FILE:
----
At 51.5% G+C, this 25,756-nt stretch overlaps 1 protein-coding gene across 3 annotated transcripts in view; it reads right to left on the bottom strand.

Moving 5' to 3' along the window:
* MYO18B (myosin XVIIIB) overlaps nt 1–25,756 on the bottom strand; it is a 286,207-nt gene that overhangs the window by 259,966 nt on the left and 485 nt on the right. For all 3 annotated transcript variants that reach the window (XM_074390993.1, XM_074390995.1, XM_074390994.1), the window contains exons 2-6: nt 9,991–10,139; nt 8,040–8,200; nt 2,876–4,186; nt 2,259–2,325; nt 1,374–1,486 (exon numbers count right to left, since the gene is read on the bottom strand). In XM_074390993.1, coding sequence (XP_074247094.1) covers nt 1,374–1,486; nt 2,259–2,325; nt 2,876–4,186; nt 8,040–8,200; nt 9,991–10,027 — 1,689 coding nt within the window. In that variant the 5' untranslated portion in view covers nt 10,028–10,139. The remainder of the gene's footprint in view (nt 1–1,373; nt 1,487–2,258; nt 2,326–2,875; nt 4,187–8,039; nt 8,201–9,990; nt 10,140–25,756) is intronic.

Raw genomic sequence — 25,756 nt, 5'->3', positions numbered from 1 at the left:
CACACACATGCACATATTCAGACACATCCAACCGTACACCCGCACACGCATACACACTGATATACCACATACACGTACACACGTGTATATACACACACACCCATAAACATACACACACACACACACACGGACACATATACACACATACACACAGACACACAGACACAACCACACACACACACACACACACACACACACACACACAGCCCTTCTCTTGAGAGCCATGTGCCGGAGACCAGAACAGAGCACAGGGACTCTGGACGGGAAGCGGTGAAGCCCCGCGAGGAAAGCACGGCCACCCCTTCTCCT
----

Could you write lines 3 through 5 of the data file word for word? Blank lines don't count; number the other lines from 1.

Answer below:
* MYO18B (myosin XVIIIB) overlaps nt 1–25,756 on the bottom strand; it is a 286,207-nt gene that overhangs the window by 259,966 nt on the left and 485 nt on the right. For all 3 annotated transcript variants that reach the window (XM_074390993.1, XM_074390995.1, XM_074390994.1), the window contains exons 2-6: nt 9,991–10,139; nt 8,040–8,200; nt 2,876–4,186; nt 2,259–2,325; nt 1,374–1,486 (exon numbers count right to left, since the gene is read on the bottom strand). In XM_074390993.1, coding sequence (XP_074247094.1) covers nt 1,374–1,486; nt 2,259–2,325; nt 2,876–4,186; nt 8,040–8,200; nt 9,991–10,027 — 1,689 coding nt within the window. In that variant the 5' untranslated portion in view covers nt 10,028–10,139. The remainder of the gene's footprint in view (nt 1–1,373; nt 1,487–2,258; nt 2,326–2,875; nt 4,187–8,039; nt 8,201–9,990; nt 10,140–25,756) is intronic.

Raw genomic sequence — 25,756 nt, 5'->3', positions numbered from 1 at the left:
CACACACATGCACATATTCAGACACATCCAACCGTACACCCGCACACGCATACACACTGATATACCACATACACGTACACACGTGTATATACACACACACCCATAAACATACACACACACACACACACGGACACATATACACACATACACACAGACACACAGACACAACCACACACACACACACACACACACACACACACACACAGCCCTTCTCTTGAGAGCCATGTGCCGGAGACCAGAACAGAGCACAGGGACTCTGGACGGGAAGCGGTGAAGCCCCGCGAGGAAAGCACGGCCACCCCTTCTCCT